NZ Law Awards – Mai Chen to Wine-Growing Lawyers
Briefcase Blog – John Bowie – NZ Law Awards – From Mai Chen to Wine-Growing Lawyers
A Night At The Town Hall
A night at the museum’s not necessarily something that conjures up images of great good times, but last Friday’s evening at Auckland Town Hall for the law awards was an appropriate venue, if somewhat hazardous given the free-flowing wine, for the 100 years since the New Zealand statutes were substantially rewritten. The Judicature Act 1908 remains a centre piece of modern statute law and that year certainly marked a new coming of age for New Zealand. The Awards get better each year, to the great credit of New Zealand Lawyer editor Darise Ogden and her team. The only caveat, grudgingly offered, is that it would be nice to see a greater spread of firms in the awards mix. As Team Factor’s Ron Pol pointed out, the metrics by which the winners are chosen are carefully and impartially calibrated and weighted so all firms are placed on a level footing. It seems somewhat churlish and even self-denying for more firms not to enter the fray. Be that as it may, the evening’s great fun and hardly suffering from lack of support on the night.
The Berry Awards
Apart from Darise, the most weary participant on the night must have been Lane Neave’s chairman, non-lawyer Stephen Collins, who was back-and-forth picking up a swag of awards for his firm. The other big winner was Simon Berry, a Russell McVeagh and Minter Ellison alumni who’s been practicing as a barrister for five years specializing in resource management work and who picked up barrister of the year and resource management and environment law award.
Prior to the awards I briefly considered actively assisting Mai Chen with a brief sartorial complication involving her dress, or some indeterminate part thereof. I hesitated to become too involved out of fear that Mai would slap me, but I soon realized that it was the man who’s the power behind Mai’s throne, Dr John Sinclair, a public policy man and former prime ministerial speechwriter who also happens to be Mai’s husband and, last Friday evening, Mr Fixit as well. Mai duly went on to pick up the Public Law award, as she did last year, paying tribute to John, her team and to the merits of firms focusing on what they do well, particularly in today’s environment.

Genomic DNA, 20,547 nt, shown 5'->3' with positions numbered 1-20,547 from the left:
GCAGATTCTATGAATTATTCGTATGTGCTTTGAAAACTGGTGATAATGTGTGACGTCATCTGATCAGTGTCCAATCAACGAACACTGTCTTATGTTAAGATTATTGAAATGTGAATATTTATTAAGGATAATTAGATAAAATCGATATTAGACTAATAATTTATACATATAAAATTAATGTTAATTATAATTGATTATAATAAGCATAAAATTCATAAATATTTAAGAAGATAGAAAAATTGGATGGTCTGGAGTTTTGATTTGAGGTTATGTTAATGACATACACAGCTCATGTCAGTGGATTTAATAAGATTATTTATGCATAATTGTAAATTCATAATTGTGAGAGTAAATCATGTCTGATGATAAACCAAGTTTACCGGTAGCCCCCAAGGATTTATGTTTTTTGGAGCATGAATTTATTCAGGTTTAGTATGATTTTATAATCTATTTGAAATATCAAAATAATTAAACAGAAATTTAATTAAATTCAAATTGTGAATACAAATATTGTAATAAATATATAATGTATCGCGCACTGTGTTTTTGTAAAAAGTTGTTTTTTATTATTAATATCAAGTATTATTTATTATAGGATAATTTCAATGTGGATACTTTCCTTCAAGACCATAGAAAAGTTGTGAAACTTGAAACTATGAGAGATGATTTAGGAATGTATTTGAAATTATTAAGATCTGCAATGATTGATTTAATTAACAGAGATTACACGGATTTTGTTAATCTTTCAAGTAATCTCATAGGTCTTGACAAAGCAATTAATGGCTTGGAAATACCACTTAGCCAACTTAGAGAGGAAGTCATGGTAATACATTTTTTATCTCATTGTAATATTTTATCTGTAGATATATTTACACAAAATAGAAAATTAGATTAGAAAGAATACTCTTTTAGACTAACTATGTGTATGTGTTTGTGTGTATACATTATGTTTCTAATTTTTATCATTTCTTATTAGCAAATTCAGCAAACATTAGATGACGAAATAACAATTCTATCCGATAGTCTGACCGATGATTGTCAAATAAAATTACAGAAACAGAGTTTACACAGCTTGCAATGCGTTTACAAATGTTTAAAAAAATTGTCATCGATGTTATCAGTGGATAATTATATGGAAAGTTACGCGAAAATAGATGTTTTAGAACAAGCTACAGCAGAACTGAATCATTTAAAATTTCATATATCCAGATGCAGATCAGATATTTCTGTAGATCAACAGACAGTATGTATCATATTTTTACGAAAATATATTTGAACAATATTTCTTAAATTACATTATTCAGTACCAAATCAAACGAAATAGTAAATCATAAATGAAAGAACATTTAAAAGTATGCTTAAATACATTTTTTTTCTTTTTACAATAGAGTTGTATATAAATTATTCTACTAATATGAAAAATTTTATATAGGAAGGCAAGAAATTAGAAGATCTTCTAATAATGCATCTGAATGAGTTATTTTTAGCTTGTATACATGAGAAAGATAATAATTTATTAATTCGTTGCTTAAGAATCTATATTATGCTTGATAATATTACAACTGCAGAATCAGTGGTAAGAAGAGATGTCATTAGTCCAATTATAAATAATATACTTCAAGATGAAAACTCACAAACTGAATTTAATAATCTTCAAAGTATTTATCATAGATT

Of Wine And Lawyers
Many lawyers own vineyards, damn them, but one who’s working from his vineyard and who took out the regional/suburban law award is Marlborough legal veteran Peter Radich who proclaimed the award to be “misplaced” and later said he believed something had gone wrong with Ron Pol’s computer. Peter works from his home on his Blenheim vineyard in an environment that he describes as being like a Croatian restaurant where everyone works most days. It may be nirvana for many, but it’s clear the vineyard doesn’t get in the way of some heavy-duty legal work, with the firm representing entrepreneur Peter Yealands in his stoush over Oyster Bay, the Marlborough District Council, Port Marlborough, Kurahaupo Iwi and others. It’s a Croatian family affair too, with Peter’s daughter Miriam, formerly with New York-based Shearman and Sterling and son Luke, a former Trackside TV announcer and lawyer, plus formerly London-based lawyer Clair Mills working in the firm. The firm has also been involved in two Supreme Court cases, Gibbons, a contract argument and Rose v. Rose, a relationship property issue.
The Big Award
The Big Award went to the National Party, of course, and we’ll now presumably have a legally qualified Attorney General, which will be a nice change. Chris Finlayson, the shadow Attorney General, has solid legal credentials with seven Privy Council appearances behind him and a strong interest in a number of legal areas, including intellectual property law reform and litigation procedure reform. His law reform efforts would have been aided if Stephen Franks had made Parliament where, ironically enough, Stephen would have been if he had remained on the ACT list. In the meanwhile, the National powers that be can ruminate over their short-sighted decision to relegate a top man on any measure to place 60 on their own list – a travesty no reform can remedy. Our loss, Chapman Tripp’s gain, I guess.